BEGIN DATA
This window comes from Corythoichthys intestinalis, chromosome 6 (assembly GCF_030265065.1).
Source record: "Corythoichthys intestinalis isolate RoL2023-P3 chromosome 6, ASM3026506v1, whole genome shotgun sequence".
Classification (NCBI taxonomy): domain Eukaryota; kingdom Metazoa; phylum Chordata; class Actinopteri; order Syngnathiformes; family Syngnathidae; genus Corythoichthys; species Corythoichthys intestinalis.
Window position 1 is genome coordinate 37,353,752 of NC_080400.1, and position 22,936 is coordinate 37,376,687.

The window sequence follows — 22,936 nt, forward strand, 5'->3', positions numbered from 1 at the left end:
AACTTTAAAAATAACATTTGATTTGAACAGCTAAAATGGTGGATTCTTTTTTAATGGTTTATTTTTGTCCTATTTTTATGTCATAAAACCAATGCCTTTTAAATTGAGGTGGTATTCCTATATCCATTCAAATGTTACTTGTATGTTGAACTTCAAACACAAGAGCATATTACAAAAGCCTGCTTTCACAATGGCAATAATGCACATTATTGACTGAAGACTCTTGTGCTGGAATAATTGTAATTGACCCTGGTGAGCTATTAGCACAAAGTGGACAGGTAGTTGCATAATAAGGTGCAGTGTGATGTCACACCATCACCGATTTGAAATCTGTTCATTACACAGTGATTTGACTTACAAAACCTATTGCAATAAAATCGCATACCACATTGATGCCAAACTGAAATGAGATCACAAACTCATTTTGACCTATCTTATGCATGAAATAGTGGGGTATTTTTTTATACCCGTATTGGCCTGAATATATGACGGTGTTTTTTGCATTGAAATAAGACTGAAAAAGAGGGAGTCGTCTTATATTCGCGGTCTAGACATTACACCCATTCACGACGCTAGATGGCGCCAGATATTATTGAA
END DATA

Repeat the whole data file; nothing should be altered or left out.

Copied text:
This window comes from Corythoichthys intestinalis, chromosome 6 (assembly GCF_030265065.1).
Source record: "Corythoichthys intestinalis isolate RoL2023-P3 chromosome 6, ASM3026506v1, whole genome shotgun sequence".
Classification (NCBI taxonomy): domain Eukaryota; kingdom Metazoa; phylum Chordata; class Actinopteri; order Syngnathiformes; family Syngnathidae; genus Corythoichthys; species Corythoichthys intestinalis.
Window position 1 is genome coordinate 37,353,752 of NC_080400.1, and position 22,936 is coordinate 37,376,687.

The window sequence follows — 22,936 nt, forward strand, 5'->3', positions numbered from 1 at the left end:
AACTTTAAAAATAACATTTGATTTGAACAGCTAAAATGGTGGATTCTTTTTTAATGGTTTATTTTTGTCCTATTTTTATGTCATAAAACCAATGCCTTTTAAATTGAGGTGGTATTCCTATATCCATTCAAATGTTACTTGTATGTTGAACTTCAAACACAAGAGCATATTACAAAAGCCTGCTTTCACAATGGCAATAATGCACATTATTGACTGAAGACTCTTGTGCTGGAATAATTGTAATTGACCCTGGTGAGCTATTAGCACAAAGTGGACAGGTAGTTGCATAATAAGGTGCAGTGTGATGTCACACCATCACCGATTTGAAATCTGTTCATTACACAGTGATTTGACTTACAAAACCTATTGCAATAAAATCGCATACCACATTGATGCCAAACTGAAATGAGATCACAAACTCATTTTGACCTATCTTATGCATGAAATAGTGGGGTATTTTTTTATACCCGTATTGGCCTGAATATATGACGGTGTTTTTTGCATTGAAATAAGACTGAAAAAGAGGGAGTCGTCTTATATTCGCGGTCTAGACATTACACCCATTCACGACGCTAGATGGCGCCAGATATTATTGAA